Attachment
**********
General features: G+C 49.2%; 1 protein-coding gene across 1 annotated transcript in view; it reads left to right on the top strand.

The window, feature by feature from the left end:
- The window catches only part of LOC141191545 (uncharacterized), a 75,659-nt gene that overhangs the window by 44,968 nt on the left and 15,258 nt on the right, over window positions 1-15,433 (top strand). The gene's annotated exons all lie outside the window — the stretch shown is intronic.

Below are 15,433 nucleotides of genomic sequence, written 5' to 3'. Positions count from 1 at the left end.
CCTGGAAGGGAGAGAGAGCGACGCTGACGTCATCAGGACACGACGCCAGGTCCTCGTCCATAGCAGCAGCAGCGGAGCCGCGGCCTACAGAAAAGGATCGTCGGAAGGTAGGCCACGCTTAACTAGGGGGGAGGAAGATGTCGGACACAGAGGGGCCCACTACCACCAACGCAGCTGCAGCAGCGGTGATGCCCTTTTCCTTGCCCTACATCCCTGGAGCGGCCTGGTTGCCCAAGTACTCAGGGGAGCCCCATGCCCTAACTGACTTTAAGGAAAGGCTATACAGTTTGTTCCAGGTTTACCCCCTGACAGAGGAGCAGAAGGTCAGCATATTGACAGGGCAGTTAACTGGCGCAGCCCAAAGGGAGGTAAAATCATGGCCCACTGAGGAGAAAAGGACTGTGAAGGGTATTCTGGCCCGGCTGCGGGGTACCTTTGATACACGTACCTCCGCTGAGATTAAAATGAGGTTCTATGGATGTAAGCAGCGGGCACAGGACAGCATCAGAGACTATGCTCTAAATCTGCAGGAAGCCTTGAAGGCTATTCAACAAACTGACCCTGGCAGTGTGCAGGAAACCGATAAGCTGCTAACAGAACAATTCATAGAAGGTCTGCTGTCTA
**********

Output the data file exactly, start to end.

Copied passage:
General features: G+C 49.2%; 1 protein-coding gene across 1 annotated transcript in view; it reads left to right on the top strand.

The window, feature by feature from the left end:
- The window catches only part of LOC141191545 (uncharacterized), a 75,659-nt gene that overhangs the window by 44,968 nt on the left and 15,258 nt on the right, over window positions 1-15,433 (top strand). The gene's annotated exons all lie outside the window — the stretch shown is intronic.

Below are 15,433 nucleotides of genomic sequence, written 5' to 3'. Positions count from 1 at the left end.
CCTGGAAGGGAGAGAGAGCGACGCTGACGTCATCAGGACACGACGCCAGGTCCTCGTCCATAGCAGCAGCAGCGGAGCCGCGGCCTACAGAAAAGGATCGTCGGAAGGTAGGCCACGCTTAACTAGGGGGGAGGAAGATGTCGGACACAGAGGGGCCCACTACCACCAACGCAGCTGCAGCAGCGGTGATGCCCTTTTCCTTGCCCTACATCCCTGGAGCGGCCTGGTTGCCCAAGTACTCAGGGGAGCCCCATGCCCTAACTGACTTTAAGGAAAGGCTATACAGTTTGTTCCAGGTTTACCCCCTGACAGAGGAGCAGAAGGTCAGCATATTGACAGGGCAGTTAACTGGCGCAGCCCAAAGGGAGGTAAAATCATGGCCCACTGAGGAGAAAAGGACTGTGAAGGGTATTCTGGCCCGGCTGCGGGGTACCTTTGATACACGTACCTCCGCTGAGATTAAAATGAGGTTCTATGGATGTAAGCAGCGGGCACAGGACAGCATCAGAGACTATGCTCTAAATCTGCAGGAAGCCTTGAAGGCTATTCAACAAACTGACCCTGGCAGTGTGCAGGAAACCGATAAGCTGCTAACAGAACAATTCATAGAAGGTCTGCTGTCTA